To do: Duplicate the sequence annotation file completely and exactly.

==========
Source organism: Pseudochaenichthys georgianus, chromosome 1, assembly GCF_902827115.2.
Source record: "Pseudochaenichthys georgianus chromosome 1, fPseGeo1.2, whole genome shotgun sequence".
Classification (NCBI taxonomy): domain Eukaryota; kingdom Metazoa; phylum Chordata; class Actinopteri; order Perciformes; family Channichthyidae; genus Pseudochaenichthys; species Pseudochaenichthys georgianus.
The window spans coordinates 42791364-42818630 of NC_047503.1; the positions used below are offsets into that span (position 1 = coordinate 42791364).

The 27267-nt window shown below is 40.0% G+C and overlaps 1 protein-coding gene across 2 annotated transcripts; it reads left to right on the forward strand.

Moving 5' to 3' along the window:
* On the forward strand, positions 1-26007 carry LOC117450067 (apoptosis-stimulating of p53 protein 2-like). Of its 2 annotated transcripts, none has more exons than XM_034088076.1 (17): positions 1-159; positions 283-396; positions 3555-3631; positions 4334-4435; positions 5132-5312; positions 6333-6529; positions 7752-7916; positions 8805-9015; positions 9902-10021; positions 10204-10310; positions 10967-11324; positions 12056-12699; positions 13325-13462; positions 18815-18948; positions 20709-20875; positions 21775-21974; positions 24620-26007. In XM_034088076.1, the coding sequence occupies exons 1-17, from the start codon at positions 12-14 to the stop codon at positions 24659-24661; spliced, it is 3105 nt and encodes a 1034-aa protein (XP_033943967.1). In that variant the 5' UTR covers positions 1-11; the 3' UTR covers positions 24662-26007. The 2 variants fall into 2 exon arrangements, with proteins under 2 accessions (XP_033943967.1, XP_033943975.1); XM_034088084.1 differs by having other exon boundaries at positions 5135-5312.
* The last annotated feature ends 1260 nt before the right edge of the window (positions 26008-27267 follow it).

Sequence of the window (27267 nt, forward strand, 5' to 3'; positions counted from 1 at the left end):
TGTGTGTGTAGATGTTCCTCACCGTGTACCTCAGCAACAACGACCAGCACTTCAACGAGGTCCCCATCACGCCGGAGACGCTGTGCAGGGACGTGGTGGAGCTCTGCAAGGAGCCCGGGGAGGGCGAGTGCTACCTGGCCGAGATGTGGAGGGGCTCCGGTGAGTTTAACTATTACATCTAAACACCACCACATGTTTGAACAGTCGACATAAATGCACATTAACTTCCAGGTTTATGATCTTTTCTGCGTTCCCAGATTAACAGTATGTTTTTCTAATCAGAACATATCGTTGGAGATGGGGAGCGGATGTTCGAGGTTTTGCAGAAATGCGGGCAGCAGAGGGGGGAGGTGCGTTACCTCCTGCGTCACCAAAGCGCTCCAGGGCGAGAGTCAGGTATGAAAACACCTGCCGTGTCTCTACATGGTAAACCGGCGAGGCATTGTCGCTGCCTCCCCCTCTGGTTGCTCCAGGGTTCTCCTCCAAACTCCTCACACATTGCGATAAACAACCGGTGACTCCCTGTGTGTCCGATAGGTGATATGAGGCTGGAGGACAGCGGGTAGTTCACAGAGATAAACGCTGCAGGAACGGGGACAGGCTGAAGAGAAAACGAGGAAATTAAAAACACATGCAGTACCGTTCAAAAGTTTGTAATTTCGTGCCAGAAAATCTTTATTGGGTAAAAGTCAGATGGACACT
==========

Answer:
Source organism: Pseudochaenichthys georgianus, chromosome 1, assembly GCF_902827115.2.
Source record: "Pseudochaenichthys georgianus chromosome 1, fPseGeo1.2, whole genome shotgun sequence".
Classification (NCBI taxonomy): domain Eukaryota; kingdom Metazoa; phylum Chordata; class Actinopteri; order Perciformes; family Channichthyidae; genus Pseudochaenichthys; species Pseudochaenichthys georgianus.
The window spans coordinates 42791364-42818630 of NC_047503.1; the positions used below are offsets into that span (position 1 = coordinate 42791364).

The 27267-nt window shown below is 40.0% G+C and overlaps 1 protein-coding gene across 2 annotated transcripts; it reads left to right on the forward strand.

Moving 5' to 3' along the window:
* On the forward strand, positions 1-26007 carry LOC117450067 (apoptosis-stimulating of p53 protein 2-like). Of its 2 annotated transcripts, none has more exons than XM_034088076.1 (17): positions 1-159; positions 283-396; positions 3555-3631; positions 4334-4435; positions 5132-5312; positions 6333-6529; positions 7752-7916; positions 8805-9015; positions 9902-10021; positions 10204-10310; positions 10967-11324; positions 12056-12699; positions 13325-13462; positions 18815-18948; positions 20709-20875; positions 21775-21974; positions 24620-26007. In XM_034088076.1, the coding sequence occupies exons 1-17, from the start codon at positions 12-14 to the stop codon at positions 24659-24661; spliced, it is 3105 nt and encodes a 1034-aa protein (XP_033943967.1). In that variant the 5' UTR covers positions 1-11; the 3' UTR covers positions 24662-26007. The 2 variants fall into 2 exon arrangements, with proteins under 2 accessions (XP_033943967.1, XP_033943975.1); XM_034088084.1 differs by having other exon boundaries at positions 5135-5312.
* The last annotated feature ends 1260 nt before the right edge of the window (positions 26008-27267 follow it).

Sequence of the window (27267 nt, forward strand, 5' to 3'; positions counted from 1 at the left end):
TGTGTGTGTAGATGTTCCTCACCGTGTACCTCAGCAACAACGACCAGCACTTCAACGAGGTCCCCATCACGCCGGAGACGCTGTGCAGGGACGTGGTGGAGCTCTGCAAGGAGCCCGGGGAGGGCGAGTGCTACCTGGCCGAGATGTGGAGGGGCTCCGGTGAGTTTAACTATTACATCTAAACACCACCACATGTTTGAACAGTCGACATAAATGCACATTAACTTCCAGGTTTATGATCTTTTCTGCGTTCCCAGATTAACAGTATGTTTTTCTAATCAGAACATATCGTTGGAGATGGGGAGCGGATGTTCGAGGTTTTGCAGAAATGCGGGCAGCAGAGGGGGGAGGTGCGTTACCTCCTGCGTCACCAAAGCGCTCCAGGGCGAGAGTCAGGTATGAAAACACCTGCCGTGTCTCTACATGGTAAACCGGCGAGGCATTGTCGCTGCCTCCCCCTCTGGTTGCTCCAGGGTTCTCCTCCAAACTCCTCACACATTGCGATAAACAACCGGTGACTCCCTGTGTGTCCGATAGGTGATATGAGGCTGGAGGACAGCGGGTAGTTCACAGAGATAAACGCTGCAGGAACGGGGACAGGCTGAAGAGAAAACGAGGAAATTAAAAACACATGCAGTACCGTTCAAAAGTTTGTAATTTCGTGCCAGAAAATCTTTATTGGGTAAAAGTCAGATGGACACT